Studies examining individual differences associated with self-forgiveness have tended to include measures that confound self-forgiveness with other hedonic traits, that is, the ability to release negative emotion following failure. In this paper we used cluster analysis to distinguish genuine self-forgiveness from simply letting oneself off the hook via self-exoneration. Cluster analysis revealed three patterns of responding to interpersonal offenses: self-forgiving (high responsibility and end-state self-forgiveness and low self-condemnation), self-condemning (high responsibility and self-condemnation and low end-state self-forgiveness), and self-exonerating (high end-state self-forgiveness and low responsibility and self-condemnation). Comparisons among the clustering solution groups allowed for examination of personality traits associated with individual differences in responses to transgressions. The self-forgiving and self-exonerating clusters largely did not differ on traits (e.g., self-compassion, neuroticism) associated with hedonic wellbeing. However, interpersonal functioning personality traits did distinguish the three response patterns. The self-forgiving cluster had lower vulnerable narcissism compared to the self-exonerating and self-condemning clusters. In addition, the self-exonerating cluster had lower empathetic concern compared to the self-condemning cluster. Our findings provide evidence for three types of responses to transgressions and insight into the individual differences associated with each of these response patterns.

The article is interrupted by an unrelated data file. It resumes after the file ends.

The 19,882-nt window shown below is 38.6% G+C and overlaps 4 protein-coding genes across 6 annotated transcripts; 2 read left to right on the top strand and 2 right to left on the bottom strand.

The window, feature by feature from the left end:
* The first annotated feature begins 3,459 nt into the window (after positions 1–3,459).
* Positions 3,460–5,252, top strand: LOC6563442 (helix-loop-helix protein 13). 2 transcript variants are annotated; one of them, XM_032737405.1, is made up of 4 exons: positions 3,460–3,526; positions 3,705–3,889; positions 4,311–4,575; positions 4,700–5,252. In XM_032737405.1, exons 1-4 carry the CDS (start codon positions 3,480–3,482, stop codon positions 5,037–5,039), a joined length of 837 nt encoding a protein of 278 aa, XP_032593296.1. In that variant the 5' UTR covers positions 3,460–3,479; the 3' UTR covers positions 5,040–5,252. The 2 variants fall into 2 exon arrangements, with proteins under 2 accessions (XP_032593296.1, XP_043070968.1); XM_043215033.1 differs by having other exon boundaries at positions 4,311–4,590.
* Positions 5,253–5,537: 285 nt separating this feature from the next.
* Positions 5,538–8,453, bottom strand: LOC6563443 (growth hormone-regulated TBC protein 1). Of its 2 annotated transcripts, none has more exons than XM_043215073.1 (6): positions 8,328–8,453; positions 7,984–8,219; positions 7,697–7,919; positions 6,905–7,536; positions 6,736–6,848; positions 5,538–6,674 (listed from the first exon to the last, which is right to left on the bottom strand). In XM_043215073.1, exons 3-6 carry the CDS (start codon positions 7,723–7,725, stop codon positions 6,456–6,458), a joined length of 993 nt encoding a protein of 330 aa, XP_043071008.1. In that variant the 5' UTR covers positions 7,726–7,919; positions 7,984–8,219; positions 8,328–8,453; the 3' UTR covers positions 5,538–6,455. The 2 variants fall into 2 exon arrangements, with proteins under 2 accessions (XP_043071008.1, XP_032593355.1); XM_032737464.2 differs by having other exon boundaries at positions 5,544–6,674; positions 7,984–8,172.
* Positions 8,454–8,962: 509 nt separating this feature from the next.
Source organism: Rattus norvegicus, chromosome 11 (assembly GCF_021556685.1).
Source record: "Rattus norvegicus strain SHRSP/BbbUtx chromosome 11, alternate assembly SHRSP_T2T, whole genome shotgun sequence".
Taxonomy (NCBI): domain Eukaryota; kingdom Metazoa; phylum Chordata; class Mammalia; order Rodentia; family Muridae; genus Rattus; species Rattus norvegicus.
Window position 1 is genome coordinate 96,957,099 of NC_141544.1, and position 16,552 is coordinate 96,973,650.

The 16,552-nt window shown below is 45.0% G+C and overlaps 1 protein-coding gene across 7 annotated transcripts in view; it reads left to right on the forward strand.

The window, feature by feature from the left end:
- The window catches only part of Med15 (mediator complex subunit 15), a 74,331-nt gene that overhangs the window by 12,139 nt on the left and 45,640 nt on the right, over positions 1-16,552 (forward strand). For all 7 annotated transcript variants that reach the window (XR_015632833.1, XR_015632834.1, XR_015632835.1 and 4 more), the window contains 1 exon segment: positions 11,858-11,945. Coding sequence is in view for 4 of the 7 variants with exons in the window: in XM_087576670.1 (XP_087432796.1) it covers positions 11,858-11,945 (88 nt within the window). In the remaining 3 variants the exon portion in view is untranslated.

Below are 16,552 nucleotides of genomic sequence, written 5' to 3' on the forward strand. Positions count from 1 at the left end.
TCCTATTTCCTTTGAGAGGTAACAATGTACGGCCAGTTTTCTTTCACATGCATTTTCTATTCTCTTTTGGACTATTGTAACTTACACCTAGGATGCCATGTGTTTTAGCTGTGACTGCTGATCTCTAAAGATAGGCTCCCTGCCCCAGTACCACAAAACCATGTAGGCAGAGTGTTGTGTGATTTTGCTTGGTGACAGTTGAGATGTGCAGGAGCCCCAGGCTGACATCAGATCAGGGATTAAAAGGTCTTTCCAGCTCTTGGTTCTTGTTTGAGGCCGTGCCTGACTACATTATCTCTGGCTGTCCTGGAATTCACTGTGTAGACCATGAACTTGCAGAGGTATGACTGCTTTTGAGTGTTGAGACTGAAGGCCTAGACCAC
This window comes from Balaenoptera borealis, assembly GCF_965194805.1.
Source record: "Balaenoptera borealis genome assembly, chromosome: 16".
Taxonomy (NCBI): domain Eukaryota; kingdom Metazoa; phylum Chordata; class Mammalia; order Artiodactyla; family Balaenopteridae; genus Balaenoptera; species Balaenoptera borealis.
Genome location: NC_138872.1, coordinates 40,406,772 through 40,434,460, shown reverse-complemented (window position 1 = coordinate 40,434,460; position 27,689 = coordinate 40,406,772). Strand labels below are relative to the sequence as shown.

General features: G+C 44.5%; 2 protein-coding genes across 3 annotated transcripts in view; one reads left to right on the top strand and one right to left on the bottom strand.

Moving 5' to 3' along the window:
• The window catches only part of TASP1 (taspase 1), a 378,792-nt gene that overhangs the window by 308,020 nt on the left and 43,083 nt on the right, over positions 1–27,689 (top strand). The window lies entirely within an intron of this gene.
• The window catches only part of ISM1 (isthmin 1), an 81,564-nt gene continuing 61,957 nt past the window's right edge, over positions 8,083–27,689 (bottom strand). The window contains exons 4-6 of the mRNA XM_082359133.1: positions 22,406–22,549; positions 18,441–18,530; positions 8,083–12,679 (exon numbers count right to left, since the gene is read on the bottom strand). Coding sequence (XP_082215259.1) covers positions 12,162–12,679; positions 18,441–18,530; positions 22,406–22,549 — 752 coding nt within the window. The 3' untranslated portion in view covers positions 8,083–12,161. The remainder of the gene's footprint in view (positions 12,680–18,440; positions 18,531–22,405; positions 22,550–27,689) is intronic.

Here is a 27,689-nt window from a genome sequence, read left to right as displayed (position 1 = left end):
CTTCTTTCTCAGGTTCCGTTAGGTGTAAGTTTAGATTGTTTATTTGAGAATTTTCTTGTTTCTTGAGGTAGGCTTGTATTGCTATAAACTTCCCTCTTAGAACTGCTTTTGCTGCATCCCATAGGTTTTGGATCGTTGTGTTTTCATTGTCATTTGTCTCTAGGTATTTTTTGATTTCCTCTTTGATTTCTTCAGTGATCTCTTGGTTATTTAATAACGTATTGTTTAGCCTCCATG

- Empathic concern
- Interpersonal offenses